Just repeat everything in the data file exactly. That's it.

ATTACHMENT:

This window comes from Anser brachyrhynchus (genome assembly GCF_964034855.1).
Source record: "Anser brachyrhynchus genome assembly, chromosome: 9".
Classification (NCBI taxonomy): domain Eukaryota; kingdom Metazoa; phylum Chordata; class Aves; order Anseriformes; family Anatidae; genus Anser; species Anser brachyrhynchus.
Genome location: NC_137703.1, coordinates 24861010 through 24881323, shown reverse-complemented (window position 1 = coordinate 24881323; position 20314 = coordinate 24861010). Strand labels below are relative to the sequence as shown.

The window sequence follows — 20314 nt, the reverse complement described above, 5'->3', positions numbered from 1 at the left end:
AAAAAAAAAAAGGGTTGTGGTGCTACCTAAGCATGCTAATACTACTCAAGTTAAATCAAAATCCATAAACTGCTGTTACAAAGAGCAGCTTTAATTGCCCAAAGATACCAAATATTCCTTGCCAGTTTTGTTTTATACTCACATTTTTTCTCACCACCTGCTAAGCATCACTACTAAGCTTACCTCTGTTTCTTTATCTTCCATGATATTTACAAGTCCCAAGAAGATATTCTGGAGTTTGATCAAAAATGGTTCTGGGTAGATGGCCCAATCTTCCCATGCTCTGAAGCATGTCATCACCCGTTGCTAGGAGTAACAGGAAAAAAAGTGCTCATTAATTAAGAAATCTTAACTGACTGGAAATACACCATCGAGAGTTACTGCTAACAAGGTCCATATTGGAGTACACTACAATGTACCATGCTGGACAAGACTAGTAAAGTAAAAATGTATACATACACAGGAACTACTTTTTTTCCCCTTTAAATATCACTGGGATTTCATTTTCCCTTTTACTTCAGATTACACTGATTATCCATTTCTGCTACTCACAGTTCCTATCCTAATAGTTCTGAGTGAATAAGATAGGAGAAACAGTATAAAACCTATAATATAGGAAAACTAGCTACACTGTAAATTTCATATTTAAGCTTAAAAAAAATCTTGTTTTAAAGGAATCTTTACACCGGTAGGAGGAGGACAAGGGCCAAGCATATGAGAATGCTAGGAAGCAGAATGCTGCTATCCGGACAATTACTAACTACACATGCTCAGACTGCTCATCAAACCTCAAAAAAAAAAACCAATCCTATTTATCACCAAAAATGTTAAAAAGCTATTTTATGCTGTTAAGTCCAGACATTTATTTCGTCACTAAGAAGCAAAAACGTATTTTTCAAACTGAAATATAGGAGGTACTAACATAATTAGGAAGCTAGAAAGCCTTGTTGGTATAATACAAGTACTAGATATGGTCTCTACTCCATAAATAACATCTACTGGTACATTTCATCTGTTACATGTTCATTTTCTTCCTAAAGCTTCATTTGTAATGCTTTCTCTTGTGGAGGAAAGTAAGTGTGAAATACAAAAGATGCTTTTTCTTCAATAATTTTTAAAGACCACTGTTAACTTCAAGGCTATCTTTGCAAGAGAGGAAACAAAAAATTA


This window comes from Anser brachyrhynchus (genome assembly GCF_964034855.1).
Source record: "Anser brachyrhynchus genome assembly, chromosome: 9".
Classification (NCBI taxonomy): domain Eukaryota; kingdom Metazoa; phylum Chordata; class Aves; order Anseriformes; family Anatidae; genus Anser; species Anser brachyrhynchus.
Genome location: NC_137703.1, coordinates 24861010 through 24881323, shown reverse-complemented (window position 1 = coordinate 24881323; position 20314 = coordinate 24861010). Strand labels below are relative to the sequence as shown.

The window sequence follows — 20314 nt, the reverse complement described above, 5'->3', positions numbered from 1 at the left end:
AAAAAAAAAAAGGGTTGTGGTGCTACCTAAGCATGCTAATACTACTCAAGTTAAATCAAAATCCATAAACTGCTGTTACAAAGAGCAGCTTTAATTGCCCAAAGATACCAAATATTCCTTGCCAGTTTTGTTTTATACTCACATTTTTTCTCACCACCTGCTAAGCATCACTACTAAGCTTACCTCTGTTTCTTTATCTTCCATGATATTTACAAGTCCCAAGAAGATATTCTGGAGTTTGATCAAAAATGGTTCTGGGTAGATGGCCCAATCTTCCCATGCTCTGAAGCATGTCATCACCCGTTGCTAGGAGTAACAGGAAAAAAAGTGCTCATTAATTAAGAAATCTTAACTGACTGGAAATACACCATCGAGAGTTACTGCTAACAAGGTCCATATTGGAGTACACTACAATGTACCATGCTGGACAAGACTAGTAAAGTAAAAATGTATACATACACAGGAACTACTTTTTTTCCCCTTTAAATATCACTGGGATTTCATTTTCCCTTTTACTTCAGATTACACTGATTATCCATTTCTGCTACTCACAGTTCCTATCCTAATAGTTCTGAGTGAATAAGATAGGAGAAACAGTATAAAACCTATAATATAGGAAAACTAGCTACACTGTAAATTTCATATTTAAGCTTAAAAAAAATCTTGTTTTAAAGGAATCTTTACACCGGTAGGAGGAGGACAAGGGCCAAGCATATGAGAATGCTAGGAAGCAGAATGCTGCTATCCGGACAATTACTAACTACACATGCTCAGACTGCTCATCAAACCTCAAAAAAAAAAACCAATCCTATTTATCACCAAAAATGTTAAAAAGCTATTTTATGCTGTTAAGTCCAGACATTTATTTCGTCACTAAGAAGCAAAAACGTATTTTTCAAACTGAAATATAGGAGGTACTAACATAATTAGGAAGCTAGAAAGCCTTGTTGGTATAATACAAGTACTAGATATGGTCTCTACTCCATAAATAACATCTACTGGTACATTTCATCTGTTACATGTTCATTTTCTTCCTAAAGCTTCATTTGTAATGCTTTCTCTTGTGGAGGAAAGTAAGTGTGAAATACAAAAGATGCTTTTTCTTCAATAATTTTTAAAGACCACTGTTAACTTCAAGGCTATCTTTGCAAGAGAGGAAACAAAAAATTA